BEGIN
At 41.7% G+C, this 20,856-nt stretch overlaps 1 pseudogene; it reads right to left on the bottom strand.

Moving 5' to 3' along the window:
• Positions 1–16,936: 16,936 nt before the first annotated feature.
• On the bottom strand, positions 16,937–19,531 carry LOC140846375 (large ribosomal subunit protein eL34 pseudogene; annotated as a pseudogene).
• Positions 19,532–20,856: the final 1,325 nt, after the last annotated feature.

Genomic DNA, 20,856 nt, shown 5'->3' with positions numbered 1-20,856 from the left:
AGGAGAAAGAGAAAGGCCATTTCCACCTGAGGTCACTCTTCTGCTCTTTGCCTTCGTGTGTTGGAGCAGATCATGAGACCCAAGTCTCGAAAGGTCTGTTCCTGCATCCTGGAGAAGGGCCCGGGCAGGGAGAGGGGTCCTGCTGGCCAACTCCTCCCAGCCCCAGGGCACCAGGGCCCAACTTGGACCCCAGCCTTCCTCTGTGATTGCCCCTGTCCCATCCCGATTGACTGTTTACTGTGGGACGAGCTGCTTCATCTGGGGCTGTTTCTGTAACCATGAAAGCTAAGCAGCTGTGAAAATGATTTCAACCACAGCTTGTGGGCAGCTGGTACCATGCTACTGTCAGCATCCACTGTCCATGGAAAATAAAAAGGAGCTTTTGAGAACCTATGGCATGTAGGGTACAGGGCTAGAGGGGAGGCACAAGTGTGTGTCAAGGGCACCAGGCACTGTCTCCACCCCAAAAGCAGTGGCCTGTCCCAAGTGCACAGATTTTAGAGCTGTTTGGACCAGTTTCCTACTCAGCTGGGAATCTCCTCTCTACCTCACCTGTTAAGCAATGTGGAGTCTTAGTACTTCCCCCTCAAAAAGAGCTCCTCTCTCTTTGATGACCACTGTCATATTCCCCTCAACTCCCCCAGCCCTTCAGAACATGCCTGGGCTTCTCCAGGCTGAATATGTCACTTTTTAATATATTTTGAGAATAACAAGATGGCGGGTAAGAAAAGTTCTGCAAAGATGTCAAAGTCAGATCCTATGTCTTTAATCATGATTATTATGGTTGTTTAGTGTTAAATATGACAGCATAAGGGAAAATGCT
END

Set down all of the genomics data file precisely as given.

At 41.7% G+C, this 20,856-nt stretch overlaps 1 pseudogene; it reads right to left on the bottom strand.

Moving 5' to 3' along the window:
• Positions 1–16,936: 16,936 nt before the first annotated feature.
• On the bottom strand, positions 16,937–19,531 carry LOC140846375 (large ribosomal subunit protein eL34 pseudogene; annotated as a pseudogene).
• Positions 19,532–20,856: the final 1,325 nt, after the last annotated feature.

Genomic DNA, 20,856 nt, shown 5'->3' with positions numbered 1-20,856 from the left:
AGGAGAAAGAGAAAGGCCATTTCCACCTGAGGTCACTCTTCTGCTCTTTGCCTTCGTGTGTTGGAGCAGATCATGAGACCCAAGTCTCGAAAGGTCTGTTCCTGCATCCTGGAGAAGGGCCCGGGCAGGGAGAGGGGTCCTGCTGGCCAACTCCTCCCAGCCCCAGGGCACCAGGGCCCAACTTGGACCCCAGCCTTCCTCTGTGATTGCCCCTGTCCCATCCCGATTGACTGTTTACTGTGGGACGAGCTGCTTCATCTGGGGCTGTTTCTGTAACCATGAAAGCTAAGCAGCTGTGAAAATGATTTCAACCACAGCTTGTGGGCAGCTGGTACCATGCTACTGTCAGCATCCACTGTCCATGGAAAATAAAAAGGAGCTTTTGAGAACCTATGGCATGTAGGGTACAGGGCTAGAGGGGAGGCACAAGTGTGTGTCAAGGGCACCAGGCACTGTCTCCACCCCAAAAGCAGTGGCCTGTCCCAAGTGCACAGATTTTAGAGCTGTTTGGACCAGTTTCCTACTCAGCTGGGAATCTCCTCTCTACCTCACCTGTTAAGCAATGTGGAGTCTTAGTACTTCCCCCTCAAAAAGAGCTCCTCTCTCTTTGATGACCACTGTCATATTCCCCTCAACTCCCCCAGCCCTTCAGAACATGCCTGGGCTTCTCCAGGCTGAATATGTCACTTTTTAATATATTTTGAGAATAACAAGATGGCGGGTAAGAAAAGTTCTGCAAAGATGTCAAAGTCAGATCCTATGTCTTTAATCATGATTATTATGGTTGTTTAGTGTTAAATATGACAGCATAAGGGAAAATGCT